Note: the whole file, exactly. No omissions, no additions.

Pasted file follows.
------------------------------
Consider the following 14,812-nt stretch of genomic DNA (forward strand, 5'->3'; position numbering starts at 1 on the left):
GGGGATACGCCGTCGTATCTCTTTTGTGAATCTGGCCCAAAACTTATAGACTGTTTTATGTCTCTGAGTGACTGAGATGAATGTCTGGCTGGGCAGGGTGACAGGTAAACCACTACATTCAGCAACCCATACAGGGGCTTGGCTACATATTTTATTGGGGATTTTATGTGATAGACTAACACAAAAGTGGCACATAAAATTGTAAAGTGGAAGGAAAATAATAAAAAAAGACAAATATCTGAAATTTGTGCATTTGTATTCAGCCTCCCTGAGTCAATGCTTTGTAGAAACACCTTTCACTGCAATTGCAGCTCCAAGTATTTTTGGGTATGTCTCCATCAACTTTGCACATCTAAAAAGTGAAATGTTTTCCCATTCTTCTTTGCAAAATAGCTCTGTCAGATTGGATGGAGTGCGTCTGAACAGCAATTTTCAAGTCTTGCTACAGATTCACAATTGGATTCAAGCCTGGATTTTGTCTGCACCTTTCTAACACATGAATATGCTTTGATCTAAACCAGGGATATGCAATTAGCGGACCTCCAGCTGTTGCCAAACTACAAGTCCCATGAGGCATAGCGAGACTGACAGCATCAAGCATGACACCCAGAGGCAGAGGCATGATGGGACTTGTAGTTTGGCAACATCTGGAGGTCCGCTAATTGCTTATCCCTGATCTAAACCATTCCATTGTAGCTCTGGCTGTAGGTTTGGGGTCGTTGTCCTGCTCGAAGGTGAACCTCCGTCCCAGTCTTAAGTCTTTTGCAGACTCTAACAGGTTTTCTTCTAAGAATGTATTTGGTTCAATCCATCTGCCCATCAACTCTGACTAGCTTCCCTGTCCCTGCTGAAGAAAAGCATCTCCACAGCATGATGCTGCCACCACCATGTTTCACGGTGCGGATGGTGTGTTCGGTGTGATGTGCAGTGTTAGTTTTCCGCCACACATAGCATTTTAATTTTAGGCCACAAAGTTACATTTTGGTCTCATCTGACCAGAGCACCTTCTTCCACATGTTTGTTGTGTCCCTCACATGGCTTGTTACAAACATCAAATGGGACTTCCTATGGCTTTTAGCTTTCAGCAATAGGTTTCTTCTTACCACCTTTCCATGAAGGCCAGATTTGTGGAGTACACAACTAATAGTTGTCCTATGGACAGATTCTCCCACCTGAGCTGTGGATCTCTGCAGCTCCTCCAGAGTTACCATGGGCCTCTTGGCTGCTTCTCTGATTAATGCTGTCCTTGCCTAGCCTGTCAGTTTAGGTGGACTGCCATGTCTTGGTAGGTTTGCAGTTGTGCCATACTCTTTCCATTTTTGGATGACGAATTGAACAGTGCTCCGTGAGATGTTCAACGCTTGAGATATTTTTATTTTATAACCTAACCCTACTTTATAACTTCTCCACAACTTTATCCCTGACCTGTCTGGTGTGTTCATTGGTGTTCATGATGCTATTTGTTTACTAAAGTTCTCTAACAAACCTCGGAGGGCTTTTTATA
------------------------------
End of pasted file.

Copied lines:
Consider the following 14,812-nt stretch of genomic DNA (forward strand, 5'->3'; position numbering starts at 1 on the left):
GGGGATACGCCGTCGTATCTCTTTTGTGAATCTGGCCCAAAACTTATAGACTGTTTTATGTCTCTGAGTGACTGAGATGAATGTCTGGCTGGGCAGGGTGACAGGTAAACCACTACATTCAGCAACCCATACAGGGGCTTGGCTACATATTTTATTGGGGATTTTATGTGATAGACTAACACAAAAGTGGCACATAAAATTGTAAAGTGGAAGGAAAATAATAAAAAAAGACAAATATCTGAAATTTGTGCATTTGTATTCAGCCTCCCTGAGTCAATGCTTTGTAGAAACACCTTTCACTGCAATTGCAGCTCCAAGTATTTTTGGGTATGTCTCCATCAACTTTGCACATCTAAAAAGTGAAATGTTTTCCCATTCTTCTTTGCAAAATAGCTCTGTCAGATTGGATGGAGTGCGTCTGAACAGCAATTTTCAAGTCTTGCTACAGATTCACAATTGGATTCAAGCCTGGATTTTGTCTGCACCTTTCTAACACATGAATATGCTTTGATCTAAACCAGGGATATGCAATTAGCGGACCTCCAGCTGTTGCCAAACTACAAGTCCCATGAGGCATAGCGAGACTGACAGCATCAAGCATGACACCCAGAGGCAGAGGCATGATGGGACTTGTAGTTTGGCAACATCTGGAGGTCCGCTAATTGCTTATCCCTGATCTAAACCATTCCATTGTAGCTCTGGCTGTAGGTTTGGGGTCGTTGTCCTGCTCGAAGGTGAACCTCCGTCCCAGTCTTAAGTCTTTTGCAGACTCTAACAGGTTTTCTTCTAAGAATGTATTTGGTTCAATCCATCTGCCCATCAACTCTGACTAGCTTCCCTGTCCCTGCTGAAGAAAAGCATCTCCACAGCATGATGCTGCCACCACCATGTTTCACGGTGCGGATGGTGTGTTCGGTGTGATGTGCAGTGTTAGTTTTCCGCCACACATAGCATTTTAATTTTAGGCCACAAAGTTACATTTTGGTCTCATCTGACCAGAGCACCTTCTTCCACATGTTTGTTGTGTCCCTCACATGGCTTGTTACAAACATCAAATGGGACTTCCTATGGCTTTTAGCTTTCAGCAATAGGTTTCTTCTTACCACCTTTCCATGAAGGCCAGATTTGTGGAGTACACAACTAATAGTTGTCCTATGGACAGATTCTCCCACCTGAGCTGTGGATCTCTGCAGCTCCTCCAGAGTTACCATGGGCCTCTTGGCTGCTTCTCTGATTAATGCTGTCCTTGCCTAGCCTGTCAGTTTAGGTGGACTGCCATGTCTTGGTAGGTTTGCAGTTGTGCCATACTCTTTCCATTTTTGGATGACGAATTGAACAGTGCTCCGTGAGATGTTCAACGCTTGAGATATTTTTATTTTATAACCTAACCCTACTTTATAACTTCTCCACAACTTTATCCCTGACCTGTCTGGTGTGTTCATTGGTGTTCATGATGCTATTTGTTTACTAAAGTTCTCTAACAAACCTCGGAGGGCTTTTTATA